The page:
Whitsunday, June 1. The mayor, aldermen, sheriffs, and councillors left the city for Westminster at 7 a.m. Between eight and nine the Queen came into the Hall, and stood under the cloth of estate ; and then the King's chapel and the monks of Westminster came in with rich copes, with many bishops and abbots. The Queen then went to the high altar of Westminster, accompanied by the aldermen, barons, dukes and earls, bishops, &c. The marquis of Dorset bore the sceptre ; the earl of Arundel, the rod of ivory and the dove ; and the earl of Oxford, high chamberlain, the crown. The duke of Suffolk, being high steward of England for that day, bare a long white rod, and lord Wm. Howard the rod of the marshalship. The Queen wore a surcoat and robe of purple velvet, furred with ermine, wearing her hair with a coif and circlet as on the Saturday. Four of the Cinque Ports bore the canopy over her. The bishops of London and Winchester bare up the laps of her robe, and her train was borne by the old duchess of Norfolk, many other ladies following. She rested awhile in a rich chair between the choir and high altar, and then proceeded to the altar, where the archbishop of Canterbury crowned her with the crown of St. Edward, which being heavy, was taken off again, and the crown made for her put on. After mass was performed, she received the Sacrament, and offered at St. Edward's shrine. The company returned to Westminster Hall in the same order, the Queen being supported by the earl of Wiltshire and lord Talbot, deputy for the earl of Shrewsbury.
The order and sitting at dinner :—
The duke of Suffolk was high steward. Lord Wm. earl marshal, as deputy for his brother. The earl of Oxford, high chamberlain. The earl of Essex, carver. The earl of Sussex, sewer. The earl of Arundel, chief butler. The earl of Derby, cupbearer. Lord Lisle, panter. Lord of Burgayne, chief larder. Lord Bray, almoner. The mayor of Oxford kept the buttery bar. Thos. Wiat was chief sewer for his father, Sir Henry. The countess of Oxford, widow, and the Countess of Worcester, stood beside the Queen's chair, "which divers times in the dinner time did hold a fine cloth before the Queen's face when she list to spit or do otherwise at her pleasure." The archbishop of Canterbury sat on the Queen's right, and at her feet, under the table, two gentlewomen. The first course was brought in by the duke of Suffolk and Lord Wm. Howard, on horseback, the serjeants-of-arms, the sewer, and knights of the Bath. Account of the persons sitting at the different tables, and the number of dishes. The King and divers ambassadors looked on from a little closet out of the cloister of St. Stephen's. After dinner, wafers and ypocras were served ; and when the Queen had washed, the company meanwhile standing, the table was taken up, and the earl of Rutland brought up the surnape, which was drawn by Master Rede, marshal of the Hall. The earl of Sussex then brought a void of spice and confections, and the mayor of London a standing cup of gold, which she gave him after drinking therefrom. When she departed to her chamber, she gave the canopy to the barons of the Cinque Ports ; and then the mayor, and noblemen and gentlemen, departed, for it was six o'clock.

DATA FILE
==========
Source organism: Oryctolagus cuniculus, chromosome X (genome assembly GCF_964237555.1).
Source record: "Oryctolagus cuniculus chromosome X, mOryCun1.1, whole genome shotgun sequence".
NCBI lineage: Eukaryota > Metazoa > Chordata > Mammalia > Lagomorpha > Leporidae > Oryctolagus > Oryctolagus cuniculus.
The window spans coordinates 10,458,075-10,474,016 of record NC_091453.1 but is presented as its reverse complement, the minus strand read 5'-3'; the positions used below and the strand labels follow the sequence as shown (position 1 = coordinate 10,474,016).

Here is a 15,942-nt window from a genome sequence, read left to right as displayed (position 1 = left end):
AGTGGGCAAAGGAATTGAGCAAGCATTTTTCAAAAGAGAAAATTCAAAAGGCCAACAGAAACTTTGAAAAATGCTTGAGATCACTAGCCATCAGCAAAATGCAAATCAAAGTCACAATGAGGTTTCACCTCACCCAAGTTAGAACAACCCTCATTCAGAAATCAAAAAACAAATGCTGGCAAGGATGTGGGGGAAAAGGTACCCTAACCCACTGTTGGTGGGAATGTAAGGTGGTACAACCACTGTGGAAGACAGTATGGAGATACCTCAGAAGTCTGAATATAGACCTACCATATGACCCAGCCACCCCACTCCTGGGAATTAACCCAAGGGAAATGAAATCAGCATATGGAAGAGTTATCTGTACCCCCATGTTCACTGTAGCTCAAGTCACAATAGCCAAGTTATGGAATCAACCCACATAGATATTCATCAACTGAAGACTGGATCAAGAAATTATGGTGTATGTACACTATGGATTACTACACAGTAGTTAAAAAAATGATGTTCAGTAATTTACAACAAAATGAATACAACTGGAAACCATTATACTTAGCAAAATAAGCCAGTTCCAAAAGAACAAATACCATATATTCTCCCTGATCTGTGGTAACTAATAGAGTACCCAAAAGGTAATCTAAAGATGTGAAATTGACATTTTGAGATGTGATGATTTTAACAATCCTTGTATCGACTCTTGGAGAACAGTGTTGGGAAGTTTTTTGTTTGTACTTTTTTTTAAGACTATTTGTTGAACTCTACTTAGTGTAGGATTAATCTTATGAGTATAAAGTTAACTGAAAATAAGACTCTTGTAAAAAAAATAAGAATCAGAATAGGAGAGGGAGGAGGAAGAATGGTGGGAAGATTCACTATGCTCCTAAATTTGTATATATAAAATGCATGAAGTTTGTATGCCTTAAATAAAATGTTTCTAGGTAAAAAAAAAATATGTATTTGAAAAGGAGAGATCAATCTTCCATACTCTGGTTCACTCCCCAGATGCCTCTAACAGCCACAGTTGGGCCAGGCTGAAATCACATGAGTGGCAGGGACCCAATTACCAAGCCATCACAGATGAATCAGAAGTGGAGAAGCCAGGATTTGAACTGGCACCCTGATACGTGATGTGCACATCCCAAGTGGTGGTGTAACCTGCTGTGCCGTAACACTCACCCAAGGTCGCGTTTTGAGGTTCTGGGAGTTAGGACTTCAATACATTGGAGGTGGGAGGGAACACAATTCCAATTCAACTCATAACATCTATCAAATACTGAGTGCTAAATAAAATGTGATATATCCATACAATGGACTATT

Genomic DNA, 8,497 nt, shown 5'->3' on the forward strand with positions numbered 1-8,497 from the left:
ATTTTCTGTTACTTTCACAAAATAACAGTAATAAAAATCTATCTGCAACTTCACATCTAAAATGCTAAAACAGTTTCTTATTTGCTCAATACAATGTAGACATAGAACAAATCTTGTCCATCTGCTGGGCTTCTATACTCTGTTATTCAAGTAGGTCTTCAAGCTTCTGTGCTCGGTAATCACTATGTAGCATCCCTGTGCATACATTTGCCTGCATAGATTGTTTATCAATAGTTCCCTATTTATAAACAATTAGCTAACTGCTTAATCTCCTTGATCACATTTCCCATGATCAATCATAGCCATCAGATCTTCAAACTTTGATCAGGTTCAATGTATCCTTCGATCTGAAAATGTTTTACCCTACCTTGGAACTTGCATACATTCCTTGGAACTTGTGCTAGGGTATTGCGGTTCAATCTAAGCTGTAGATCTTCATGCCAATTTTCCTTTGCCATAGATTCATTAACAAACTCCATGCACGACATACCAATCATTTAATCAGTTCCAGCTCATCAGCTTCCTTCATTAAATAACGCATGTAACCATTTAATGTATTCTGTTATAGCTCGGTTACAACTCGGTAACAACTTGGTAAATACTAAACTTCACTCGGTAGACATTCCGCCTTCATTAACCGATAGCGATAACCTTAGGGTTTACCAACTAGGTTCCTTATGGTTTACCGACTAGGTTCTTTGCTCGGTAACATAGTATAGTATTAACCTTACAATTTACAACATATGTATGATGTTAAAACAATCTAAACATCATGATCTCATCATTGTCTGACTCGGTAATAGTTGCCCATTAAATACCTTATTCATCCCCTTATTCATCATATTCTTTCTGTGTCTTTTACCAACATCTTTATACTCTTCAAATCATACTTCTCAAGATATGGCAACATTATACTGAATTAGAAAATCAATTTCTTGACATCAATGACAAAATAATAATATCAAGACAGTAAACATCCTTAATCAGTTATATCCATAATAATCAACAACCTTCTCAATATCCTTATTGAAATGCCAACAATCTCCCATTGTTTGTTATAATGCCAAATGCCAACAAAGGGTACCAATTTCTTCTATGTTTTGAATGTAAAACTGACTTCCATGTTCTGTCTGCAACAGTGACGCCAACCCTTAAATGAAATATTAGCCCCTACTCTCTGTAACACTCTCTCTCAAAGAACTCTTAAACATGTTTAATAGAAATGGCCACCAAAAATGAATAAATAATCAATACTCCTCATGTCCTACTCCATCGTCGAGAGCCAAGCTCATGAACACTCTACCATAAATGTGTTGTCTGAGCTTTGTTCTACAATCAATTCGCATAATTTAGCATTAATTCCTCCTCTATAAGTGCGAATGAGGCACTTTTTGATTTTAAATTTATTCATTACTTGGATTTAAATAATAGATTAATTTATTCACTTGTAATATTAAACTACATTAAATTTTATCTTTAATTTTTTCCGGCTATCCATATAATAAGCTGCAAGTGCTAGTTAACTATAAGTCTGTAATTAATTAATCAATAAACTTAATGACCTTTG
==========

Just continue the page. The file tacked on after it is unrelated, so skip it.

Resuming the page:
On Monday there were jousts at the tilt before the King's Gate. The mayor and his brethren had a goodly standing ; but there were few spears broken, as the horses would not couple.
On Wednesday the King sent for the mayor and his brethren to Westminster, and thanked them.
On the next leaf is a plan of the arrangement of the tables, with drawings of the Queen and archbishop of Canterbury at table, and the King looking on from the closet.
1533 - Papal authority in England was denied by Parliament.
1536-Charles V. to Chapuys.
We received, on the 5th, your letters of the 19th ult., and take it as very good service that you have so fully informed us of the contents besides what you have written to Granvelle; desiring you to continue to keep us informed of what you negociate on the matters of which we wrote to you by the secretary of the English ambassador here, and since by your man George, for until we have more certain knowledge we cannot tell what to say. We trust to your discretion to advise and assist the Princess our cousin as you have done hitherto. We send copies of the answer made by the French king to the Pope in reply to what we lately said to his Holiness at Rome, and also of the reply made by us to the said answer, which you may use with the King and Cromwell as you think best. Asti, 8 June 1536.
1536 - Parliament passed the second Act of Succession removing Henry VIII’s daughters, Mary and Elizabeth, from the line of succession.
1536-Ten Articles of Religion by Thomas Cranmer is Published
This document begins the process of defining the doctrinal distinctions between Roman Catholicism and the newly established Anglican Church.
1536-Princess Mary to Henry VIII.
Begs his daily blessing. Though she understands, to her inestimable comfort, that he has forgiven all her offences and withdrawn his displeasure long time conceived against her, her joy will not be full till she is allowed to come to his presence. Begs pardon for her continual suit and rude writing, for nature will suffer her to do no otherwise. Hopes God will preserve him and the Queen, and send them a prince. Hownsdon, 8 June.
1536 - Henry Fitzroy, Duke of Richmond, made his last public appearance (at Parliament) before his death.
1551 - Pope Julius III excommunicates Duke Ottario Farnese of Parma